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Study suggests people who develop severe COVID-19 have blunted antiviral responses in the nose, throat

EDMONTON — A small preliminary study by researchers at Boston Children’s Hospital suggests that people who develop severe COVID-19 have noticeably blunted antiviral responses in the nose and throat, where the body first encounters the virus.

The study, published Thursday in the journal Cell, suggests that the body’s initial response in the nasopharynx – referred to by researchers as a key “battleground” located in the nose and throat – will help determine who develops severe disease and who will get through with mild illness.

“Why some people get more sick than others has been one of the most puzzling aspects of this virus from the beginning,” Jose Ordovas-Montanes, co-senior investigator on the study, said in a press release.

“Many studies looking for risk predictors have looked for signatures in the blood, but blood may not really be the right place to look.”

Researchers obtained nasal swabs from 35 adults with COVID-19 between April to September 2020, ranging from mildly symptomatic to critically ill.

They also obtained swabs from 17 control subjects and six patients who were intubated due to other illnesses. None of these subjects tested positive for COVID-19.

To get a detailed picture of what happens in the nasopharynx, researchers sequenced the Ribonucleic acid (RNA) in each cell from each sample, collecting an average of 562 cells per patient.

The RNA data allowed researchers to pinpoint which cells were present in the body, which contained RNA originating from the virus as an indication of infection, and which genes the cells were turning on and off in response.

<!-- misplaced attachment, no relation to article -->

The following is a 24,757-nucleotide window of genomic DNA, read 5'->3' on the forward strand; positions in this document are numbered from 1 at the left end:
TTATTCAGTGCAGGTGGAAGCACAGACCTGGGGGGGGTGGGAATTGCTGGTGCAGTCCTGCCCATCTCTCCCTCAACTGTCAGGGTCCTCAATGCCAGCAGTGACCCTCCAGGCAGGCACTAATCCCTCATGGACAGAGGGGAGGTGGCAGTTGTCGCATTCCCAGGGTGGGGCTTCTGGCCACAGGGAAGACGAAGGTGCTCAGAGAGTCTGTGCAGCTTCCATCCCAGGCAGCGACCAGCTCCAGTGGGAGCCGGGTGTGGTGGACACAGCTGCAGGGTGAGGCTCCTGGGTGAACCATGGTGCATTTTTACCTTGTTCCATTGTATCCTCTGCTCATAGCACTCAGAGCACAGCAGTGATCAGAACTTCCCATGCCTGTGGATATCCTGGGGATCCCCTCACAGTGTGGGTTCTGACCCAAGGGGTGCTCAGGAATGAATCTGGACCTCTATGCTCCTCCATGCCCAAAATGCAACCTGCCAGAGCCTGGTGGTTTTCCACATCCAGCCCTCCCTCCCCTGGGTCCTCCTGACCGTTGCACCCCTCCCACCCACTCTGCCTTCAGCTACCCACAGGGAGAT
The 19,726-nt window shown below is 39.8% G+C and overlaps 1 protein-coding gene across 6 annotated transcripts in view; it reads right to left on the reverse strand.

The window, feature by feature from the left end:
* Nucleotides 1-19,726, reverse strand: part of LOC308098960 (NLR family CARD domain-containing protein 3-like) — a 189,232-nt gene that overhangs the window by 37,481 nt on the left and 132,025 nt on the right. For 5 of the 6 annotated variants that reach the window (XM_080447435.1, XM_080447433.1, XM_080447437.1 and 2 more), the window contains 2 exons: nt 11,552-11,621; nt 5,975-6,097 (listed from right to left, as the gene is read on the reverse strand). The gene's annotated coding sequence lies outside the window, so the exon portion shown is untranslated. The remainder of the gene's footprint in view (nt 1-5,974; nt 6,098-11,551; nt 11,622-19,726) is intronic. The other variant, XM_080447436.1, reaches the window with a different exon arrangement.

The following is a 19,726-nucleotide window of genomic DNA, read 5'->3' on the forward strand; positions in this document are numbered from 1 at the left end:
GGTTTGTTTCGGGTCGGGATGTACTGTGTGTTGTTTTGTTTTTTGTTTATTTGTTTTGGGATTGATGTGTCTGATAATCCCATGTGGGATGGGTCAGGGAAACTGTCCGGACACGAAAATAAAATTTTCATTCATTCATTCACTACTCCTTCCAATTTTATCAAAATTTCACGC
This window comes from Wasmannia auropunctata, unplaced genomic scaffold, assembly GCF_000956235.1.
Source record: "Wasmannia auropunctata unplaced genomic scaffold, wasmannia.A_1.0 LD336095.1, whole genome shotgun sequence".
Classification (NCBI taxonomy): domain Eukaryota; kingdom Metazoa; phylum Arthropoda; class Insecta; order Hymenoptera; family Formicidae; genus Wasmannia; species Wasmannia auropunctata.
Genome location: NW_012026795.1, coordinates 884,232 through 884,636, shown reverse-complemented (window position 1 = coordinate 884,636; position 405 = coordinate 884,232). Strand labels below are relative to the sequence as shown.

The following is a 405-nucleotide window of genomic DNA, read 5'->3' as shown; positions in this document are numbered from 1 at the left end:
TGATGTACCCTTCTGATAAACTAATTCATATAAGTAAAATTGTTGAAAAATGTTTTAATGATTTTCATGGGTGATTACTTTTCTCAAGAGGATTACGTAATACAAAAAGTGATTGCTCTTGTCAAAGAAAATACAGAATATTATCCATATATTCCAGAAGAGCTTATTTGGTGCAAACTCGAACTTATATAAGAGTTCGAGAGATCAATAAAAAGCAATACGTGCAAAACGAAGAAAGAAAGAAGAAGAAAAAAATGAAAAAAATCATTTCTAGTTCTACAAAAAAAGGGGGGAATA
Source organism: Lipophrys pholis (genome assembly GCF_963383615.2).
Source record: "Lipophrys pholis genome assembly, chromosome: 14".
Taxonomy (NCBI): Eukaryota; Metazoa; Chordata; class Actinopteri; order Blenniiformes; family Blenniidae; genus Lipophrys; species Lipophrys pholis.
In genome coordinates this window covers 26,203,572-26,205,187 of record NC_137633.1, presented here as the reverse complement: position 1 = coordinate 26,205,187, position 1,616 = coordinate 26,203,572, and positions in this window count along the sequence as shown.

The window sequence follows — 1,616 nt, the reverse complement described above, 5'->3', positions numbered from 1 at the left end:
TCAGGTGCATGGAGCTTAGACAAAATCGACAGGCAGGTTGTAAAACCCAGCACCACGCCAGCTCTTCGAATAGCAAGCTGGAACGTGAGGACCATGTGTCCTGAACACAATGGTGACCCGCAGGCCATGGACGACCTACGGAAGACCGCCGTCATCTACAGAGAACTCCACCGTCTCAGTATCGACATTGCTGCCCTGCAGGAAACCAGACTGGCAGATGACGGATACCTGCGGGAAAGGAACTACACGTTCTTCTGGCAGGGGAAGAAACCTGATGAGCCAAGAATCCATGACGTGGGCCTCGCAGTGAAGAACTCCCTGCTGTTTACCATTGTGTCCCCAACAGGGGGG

Although the study’s sample size is limited, the data shows that the epithelial cells lining the nose and throat undergo major changes in the presence of SARS-CoV-2, the virus that causes COVID-19.

In people with mild or moderate COVID-19, epithelial cells showed increased activation of genes involved with antiviral responses, particularly those stimulated by type one interferon, which acts as an alarm to the body’s broader immune system.

But, in patients who developed severe COVID-19, antiviral responses were noticeably blunted. Most importantly, their epithelial cells had a “muted response” to interferon.

At the same time, their swabs had increased numbers of other immune cells that boost inflammatory responses.

In other words, their body’s early warning system wasn’t as sharp.

“Everyone with severe COVID-19 had a blunted interferon response early on in their epithelial cells, and were never able to ramp up a defence,” said Ordovas-Montanes.

“Having the right amount of interferon at the right time could be at the crux of dealing with SARS-CoV-2 and other viruses.”

Next, the researchers plan to investigate what is causing the muted interferon response in the nose and throat.

Although the results are preliminary, researchers say there may be a possibility of strengthening the interferon response in people with early COVID-19 infections, perhaps with a nasal spray or drops.

“It’s likely that, regardless of the reason, people with a muted interferon response will be susceptible to future infections beyond COVID-19,” Ordovas-Montanes said. “The question is, ‘How do you make these cells more responsive?'”​

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